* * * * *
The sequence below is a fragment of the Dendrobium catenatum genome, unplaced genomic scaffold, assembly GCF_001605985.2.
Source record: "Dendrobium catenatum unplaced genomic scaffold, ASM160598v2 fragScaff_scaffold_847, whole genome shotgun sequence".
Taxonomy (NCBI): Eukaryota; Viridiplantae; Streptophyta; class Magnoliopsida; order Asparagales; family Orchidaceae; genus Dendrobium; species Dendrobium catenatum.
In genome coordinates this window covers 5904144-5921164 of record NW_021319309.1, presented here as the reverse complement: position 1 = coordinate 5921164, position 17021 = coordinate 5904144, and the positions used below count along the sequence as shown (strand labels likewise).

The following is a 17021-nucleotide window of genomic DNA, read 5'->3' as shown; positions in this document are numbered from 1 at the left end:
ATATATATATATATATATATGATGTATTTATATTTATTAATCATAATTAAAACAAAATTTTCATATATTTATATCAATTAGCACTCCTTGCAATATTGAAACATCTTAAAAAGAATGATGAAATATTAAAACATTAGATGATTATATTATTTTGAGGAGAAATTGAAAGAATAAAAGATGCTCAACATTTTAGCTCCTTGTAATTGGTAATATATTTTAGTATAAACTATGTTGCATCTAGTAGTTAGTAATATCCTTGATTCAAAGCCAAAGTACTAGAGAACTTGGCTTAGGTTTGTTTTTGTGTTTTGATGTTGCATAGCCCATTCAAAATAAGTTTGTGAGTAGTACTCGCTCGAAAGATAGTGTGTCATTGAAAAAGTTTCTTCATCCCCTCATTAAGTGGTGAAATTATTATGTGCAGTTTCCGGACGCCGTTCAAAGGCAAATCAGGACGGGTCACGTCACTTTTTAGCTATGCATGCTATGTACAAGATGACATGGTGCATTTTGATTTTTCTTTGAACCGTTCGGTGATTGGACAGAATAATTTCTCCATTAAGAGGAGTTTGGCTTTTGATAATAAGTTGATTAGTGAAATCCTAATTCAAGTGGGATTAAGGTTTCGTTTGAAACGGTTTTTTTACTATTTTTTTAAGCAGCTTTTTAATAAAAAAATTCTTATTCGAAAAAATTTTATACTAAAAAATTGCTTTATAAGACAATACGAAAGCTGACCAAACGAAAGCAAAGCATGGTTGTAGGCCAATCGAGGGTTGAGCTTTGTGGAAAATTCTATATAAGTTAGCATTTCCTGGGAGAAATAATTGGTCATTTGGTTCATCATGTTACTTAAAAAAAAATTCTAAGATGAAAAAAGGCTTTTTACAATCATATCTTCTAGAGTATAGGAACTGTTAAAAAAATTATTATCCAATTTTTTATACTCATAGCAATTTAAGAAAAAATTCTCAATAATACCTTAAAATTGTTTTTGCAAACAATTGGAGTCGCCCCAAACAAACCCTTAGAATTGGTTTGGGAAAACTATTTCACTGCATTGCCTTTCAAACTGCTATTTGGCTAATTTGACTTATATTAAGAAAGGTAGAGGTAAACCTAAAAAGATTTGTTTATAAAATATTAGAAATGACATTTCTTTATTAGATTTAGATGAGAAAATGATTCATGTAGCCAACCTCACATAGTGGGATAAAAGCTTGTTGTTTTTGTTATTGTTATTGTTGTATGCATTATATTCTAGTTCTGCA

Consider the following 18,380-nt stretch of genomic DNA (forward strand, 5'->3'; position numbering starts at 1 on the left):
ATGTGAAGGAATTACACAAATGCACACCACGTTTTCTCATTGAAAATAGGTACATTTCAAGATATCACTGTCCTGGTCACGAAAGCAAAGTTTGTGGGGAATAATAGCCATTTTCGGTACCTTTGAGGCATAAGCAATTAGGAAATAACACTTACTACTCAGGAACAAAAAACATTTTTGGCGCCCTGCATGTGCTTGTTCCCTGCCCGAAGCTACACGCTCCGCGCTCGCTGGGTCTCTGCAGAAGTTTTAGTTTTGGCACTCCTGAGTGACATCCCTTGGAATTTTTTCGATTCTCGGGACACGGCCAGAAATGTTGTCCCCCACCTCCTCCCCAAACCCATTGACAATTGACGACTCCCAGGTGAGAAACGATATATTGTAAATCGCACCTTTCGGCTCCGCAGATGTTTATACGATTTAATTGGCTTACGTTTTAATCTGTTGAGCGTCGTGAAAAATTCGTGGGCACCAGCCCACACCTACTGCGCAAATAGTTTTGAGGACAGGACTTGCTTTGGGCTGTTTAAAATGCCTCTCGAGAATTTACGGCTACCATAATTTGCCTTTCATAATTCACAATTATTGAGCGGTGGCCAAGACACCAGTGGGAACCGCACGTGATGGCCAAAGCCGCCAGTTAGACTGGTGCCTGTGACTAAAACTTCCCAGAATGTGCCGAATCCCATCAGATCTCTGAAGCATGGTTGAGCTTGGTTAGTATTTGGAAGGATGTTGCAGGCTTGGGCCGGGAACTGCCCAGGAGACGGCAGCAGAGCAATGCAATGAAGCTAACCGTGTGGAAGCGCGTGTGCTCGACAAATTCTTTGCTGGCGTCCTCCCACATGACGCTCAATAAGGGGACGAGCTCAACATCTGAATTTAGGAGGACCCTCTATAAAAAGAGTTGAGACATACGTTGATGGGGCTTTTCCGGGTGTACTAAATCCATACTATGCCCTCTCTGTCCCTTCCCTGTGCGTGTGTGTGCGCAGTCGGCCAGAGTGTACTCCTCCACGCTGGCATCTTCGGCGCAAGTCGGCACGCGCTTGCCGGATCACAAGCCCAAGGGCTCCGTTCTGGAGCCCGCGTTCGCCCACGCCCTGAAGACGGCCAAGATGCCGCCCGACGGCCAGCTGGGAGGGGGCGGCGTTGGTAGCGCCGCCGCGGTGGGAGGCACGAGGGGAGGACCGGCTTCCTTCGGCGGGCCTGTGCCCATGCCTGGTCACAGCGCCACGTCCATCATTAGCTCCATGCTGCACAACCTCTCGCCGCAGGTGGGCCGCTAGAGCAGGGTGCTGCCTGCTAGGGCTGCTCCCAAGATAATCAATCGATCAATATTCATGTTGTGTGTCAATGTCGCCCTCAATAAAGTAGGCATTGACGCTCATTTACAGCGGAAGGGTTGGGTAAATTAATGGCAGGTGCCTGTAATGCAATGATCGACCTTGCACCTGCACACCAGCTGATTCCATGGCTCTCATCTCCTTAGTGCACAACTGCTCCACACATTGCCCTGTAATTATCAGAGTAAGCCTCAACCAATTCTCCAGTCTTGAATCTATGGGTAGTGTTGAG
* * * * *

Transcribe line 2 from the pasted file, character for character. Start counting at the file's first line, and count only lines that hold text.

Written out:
Source record: "Dendrobium catenatum unplaced genomic scaffold, ASM160598v2 fragScaff_scaffold_847, whole genome shotgun sequence".